The role of civil society

The United Nations cannot perform effectively if it remains solely as an organization of the member states. It has to embrace the larger international community, including civil society organizations such as the UPF. There are hundreds of them working everywhere, and I believe that to achieve the Millennium Development Goals, peace, and security, the UN needs civil society. These organizations are integral to the UN’s work.

It is unfortunate that at many of the meetings that determine the future of humanity, civil society organizations are not allowed to attend. It is necessary to involve young people more effectively and involve women more engagingly in the work of the United Nations. These young people and women, with their energy and talents, will enhance our work in the United Nations. The United Nations gives a token recognition of the role of the young people, but it needs to engage them much more fully.

Participant democracy

This is absolutely essential for economic, social, and national development for every country. By participant democracy I mean democracy not only at the parliament level but also even at the grassroots level, including local councils and the smallest administrative bodies. The work of development is done through village councils, and their participation is important to ensure efficient delivery of development assistance.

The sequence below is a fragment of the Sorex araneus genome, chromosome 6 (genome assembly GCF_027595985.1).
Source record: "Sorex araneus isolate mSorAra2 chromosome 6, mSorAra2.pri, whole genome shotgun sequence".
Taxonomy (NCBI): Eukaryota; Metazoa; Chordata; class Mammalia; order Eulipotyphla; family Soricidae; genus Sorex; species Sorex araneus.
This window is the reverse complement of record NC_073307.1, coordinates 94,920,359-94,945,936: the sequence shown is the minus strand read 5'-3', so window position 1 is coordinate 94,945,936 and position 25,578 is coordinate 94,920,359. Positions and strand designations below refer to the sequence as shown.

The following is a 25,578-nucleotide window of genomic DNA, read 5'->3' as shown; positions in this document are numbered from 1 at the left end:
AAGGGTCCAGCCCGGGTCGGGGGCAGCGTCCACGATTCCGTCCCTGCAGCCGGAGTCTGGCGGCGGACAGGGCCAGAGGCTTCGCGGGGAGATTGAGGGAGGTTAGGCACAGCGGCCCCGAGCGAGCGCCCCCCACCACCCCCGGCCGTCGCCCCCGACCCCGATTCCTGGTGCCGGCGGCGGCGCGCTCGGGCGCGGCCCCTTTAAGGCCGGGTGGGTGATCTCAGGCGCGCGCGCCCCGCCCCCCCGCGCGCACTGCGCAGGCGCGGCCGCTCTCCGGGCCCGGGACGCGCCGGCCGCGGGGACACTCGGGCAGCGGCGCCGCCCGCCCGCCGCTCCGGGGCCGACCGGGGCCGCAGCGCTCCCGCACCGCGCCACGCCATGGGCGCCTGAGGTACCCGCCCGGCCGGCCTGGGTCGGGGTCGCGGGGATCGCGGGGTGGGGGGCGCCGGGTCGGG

Good governance is also in the best interest of everyone. By good governance, I mean accountability, transparency, and the ability to perform efficiently. Closely connected to with participant democracy is the need to ensure that all human rights are enjoyed by all.

Poverty and development

The United Nations is composed of 192 countries. Fifty of them are considered to represent the weakest and poorest segment of humanity, the least developed countries. Out of those fifty, thirty-four are in Africa. These countries should be at the top of the agenda of the United Nations. I have been an advocate for these countries for many years in my role as an ambassador of Bangladesh, which is one of the fifty, and also as the UN High Representative for these countries. I believe that the United Nations should a give bigger voice to these countries. These countries are so weak and so poor that they have no means of determining the United Nations’ agenda and supporting themselves